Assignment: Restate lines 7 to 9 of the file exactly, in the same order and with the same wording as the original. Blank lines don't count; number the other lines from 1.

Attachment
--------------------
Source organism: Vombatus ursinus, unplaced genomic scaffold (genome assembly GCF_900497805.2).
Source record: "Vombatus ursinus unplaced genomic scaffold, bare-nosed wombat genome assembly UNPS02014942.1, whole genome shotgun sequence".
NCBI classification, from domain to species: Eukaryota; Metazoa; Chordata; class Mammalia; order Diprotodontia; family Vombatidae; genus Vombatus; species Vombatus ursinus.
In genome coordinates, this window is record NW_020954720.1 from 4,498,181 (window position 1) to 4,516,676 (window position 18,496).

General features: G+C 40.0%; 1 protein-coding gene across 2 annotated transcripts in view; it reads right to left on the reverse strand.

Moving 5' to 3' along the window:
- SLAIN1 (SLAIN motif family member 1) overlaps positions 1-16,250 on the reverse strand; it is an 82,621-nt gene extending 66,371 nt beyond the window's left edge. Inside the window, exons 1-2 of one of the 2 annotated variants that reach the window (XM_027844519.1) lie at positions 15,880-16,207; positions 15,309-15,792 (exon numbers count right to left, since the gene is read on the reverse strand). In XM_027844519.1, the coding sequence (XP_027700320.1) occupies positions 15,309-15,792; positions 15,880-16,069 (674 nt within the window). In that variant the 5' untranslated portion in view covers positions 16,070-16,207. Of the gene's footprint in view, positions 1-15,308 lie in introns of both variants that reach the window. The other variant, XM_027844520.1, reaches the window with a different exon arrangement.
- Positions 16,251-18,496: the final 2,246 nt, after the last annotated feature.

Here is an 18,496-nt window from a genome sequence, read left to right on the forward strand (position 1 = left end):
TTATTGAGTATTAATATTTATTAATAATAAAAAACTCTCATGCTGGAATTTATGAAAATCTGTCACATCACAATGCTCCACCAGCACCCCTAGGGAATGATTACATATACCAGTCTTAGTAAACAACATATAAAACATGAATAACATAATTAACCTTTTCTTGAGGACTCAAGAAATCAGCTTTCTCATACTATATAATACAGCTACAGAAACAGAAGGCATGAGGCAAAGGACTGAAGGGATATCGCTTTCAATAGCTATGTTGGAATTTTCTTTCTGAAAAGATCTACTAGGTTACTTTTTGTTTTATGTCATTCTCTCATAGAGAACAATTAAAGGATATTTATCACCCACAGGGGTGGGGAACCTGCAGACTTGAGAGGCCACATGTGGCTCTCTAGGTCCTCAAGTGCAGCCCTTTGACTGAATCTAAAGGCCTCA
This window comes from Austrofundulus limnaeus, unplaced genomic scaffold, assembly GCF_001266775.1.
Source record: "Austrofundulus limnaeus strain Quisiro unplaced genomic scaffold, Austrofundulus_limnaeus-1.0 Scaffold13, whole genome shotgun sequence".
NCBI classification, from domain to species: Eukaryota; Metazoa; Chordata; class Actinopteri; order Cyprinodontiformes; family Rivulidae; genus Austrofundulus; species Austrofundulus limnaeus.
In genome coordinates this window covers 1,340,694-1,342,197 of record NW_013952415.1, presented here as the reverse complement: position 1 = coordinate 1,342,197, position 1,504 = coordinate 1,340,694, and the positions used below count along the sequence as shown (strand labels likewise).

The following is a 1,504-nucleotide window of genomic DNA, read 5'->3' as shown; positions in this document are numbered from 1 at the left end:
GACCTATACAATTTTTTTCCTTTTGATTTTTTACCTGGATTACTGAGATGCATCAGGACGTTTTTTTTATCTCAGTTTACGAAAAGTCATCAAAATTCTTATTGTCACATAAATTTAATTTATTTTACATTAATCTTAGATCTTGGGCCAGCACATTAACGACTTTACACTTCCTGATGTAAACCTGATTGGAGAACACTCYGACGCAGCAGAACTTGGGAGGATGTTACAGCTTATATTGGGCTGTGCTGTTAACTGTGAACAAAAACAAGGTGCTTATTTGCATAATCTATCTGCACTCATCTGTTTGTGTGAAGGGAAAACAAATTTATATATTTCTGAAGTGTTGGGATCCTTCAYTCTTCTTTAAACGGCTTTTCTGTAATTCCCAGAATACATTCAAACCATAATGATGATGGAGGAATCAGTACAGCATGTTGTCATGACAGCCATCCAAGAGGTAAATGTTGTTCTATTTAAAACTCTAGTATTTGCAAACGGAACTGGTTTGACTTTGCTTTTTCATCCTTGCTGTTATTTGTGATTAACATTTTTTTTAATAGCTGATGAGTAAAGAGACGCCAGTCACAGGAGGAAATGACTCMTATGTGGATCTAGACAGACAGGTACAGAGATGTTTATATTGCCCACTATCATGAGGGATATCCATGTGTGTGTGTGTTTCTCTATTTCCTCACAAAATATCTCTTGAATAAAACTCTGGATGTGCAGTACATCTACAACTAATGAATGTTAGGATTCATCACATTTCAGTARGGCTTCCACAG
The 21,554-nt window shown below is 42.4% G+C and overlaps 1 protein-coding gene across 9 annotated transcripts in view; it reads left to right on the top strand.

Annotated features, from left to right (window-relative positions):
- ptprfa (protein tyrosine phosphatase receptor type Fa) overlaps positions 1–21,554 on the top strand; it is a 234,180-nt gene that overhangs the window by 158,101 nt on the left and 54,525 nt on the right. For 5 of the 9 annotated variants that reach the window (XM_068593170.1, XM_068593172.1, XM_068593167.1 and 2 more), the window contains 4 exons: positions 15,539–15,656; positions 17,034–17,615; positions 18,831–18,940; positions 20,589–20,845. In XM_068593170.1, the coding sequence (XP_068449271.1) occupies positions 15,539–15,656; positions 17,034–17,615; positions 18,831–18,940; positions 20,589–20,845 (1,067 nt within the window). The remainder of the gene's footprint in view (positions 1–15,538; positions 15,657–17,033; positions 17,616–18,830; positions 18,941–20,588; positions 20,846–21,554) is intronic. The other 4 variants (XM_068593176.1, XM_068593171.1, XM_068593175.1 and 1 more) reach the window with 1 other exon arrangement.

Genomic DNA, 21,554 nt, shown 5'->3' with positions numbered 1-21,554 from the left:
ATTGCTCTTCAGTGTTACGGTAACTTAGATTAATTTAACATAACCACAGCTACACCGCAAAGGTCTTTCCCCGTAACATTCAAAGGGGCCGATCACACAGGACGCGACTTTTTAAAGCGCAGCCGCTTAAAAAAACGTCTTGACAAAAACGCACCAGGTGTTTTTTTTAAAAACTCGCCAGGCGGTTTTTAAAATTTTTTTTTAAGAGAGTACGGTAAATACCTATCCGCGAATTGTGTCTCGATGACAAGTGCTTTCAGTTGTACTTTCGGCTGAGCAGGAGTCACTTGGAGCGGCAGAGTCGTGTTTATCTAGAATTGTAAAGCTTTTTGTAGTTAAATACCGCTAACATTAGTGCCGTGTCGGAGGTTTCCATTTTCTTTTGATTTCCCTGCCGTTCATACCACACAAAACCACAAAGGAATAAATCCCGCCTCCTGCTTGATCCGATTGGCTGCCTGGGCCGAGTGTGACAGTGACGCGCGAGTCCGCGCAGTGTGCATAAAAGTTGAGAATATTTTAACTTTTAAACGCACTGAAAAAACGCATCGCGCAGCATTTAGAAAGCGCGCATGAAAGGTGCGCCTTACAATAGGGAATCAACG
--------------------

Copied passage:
- SLAIN1 (SLAIN motif family member 1) overlaps positions 1-16,250 on the reverse strand; it is an 82,621-nt gene extending 66,371 nt beyond the window's left edge. Inside the window, exons 1-2 of one of the 2 annotated variants that reach the window (XM_027844519.1) lie at positions 15,880-16,207; positions 15,309-15,792 (exon numbers count right to left, since the gene is read on the reverse strand). In XM_027844519.1, the coding sequence (XP_027700320.1) occupies positions 15,309-15,792; positions 15,880-16,069 (674 nt within the window). In that variant the 5' untranslated portion in view covers positions 16,070-16,207. Of the gene's footprint in view, positions 1-15,308 lie in introns of both variants that reach the window. The other variant, XM_027844520.1, reaches the window with a different exon arrangement.
- Positions 16,251-18,496: the final 2,246 nt, after the last annotated feature.

Here is an 18,496-nt window from a genome sequence, read left to right on the forward strand (position 1 = left end):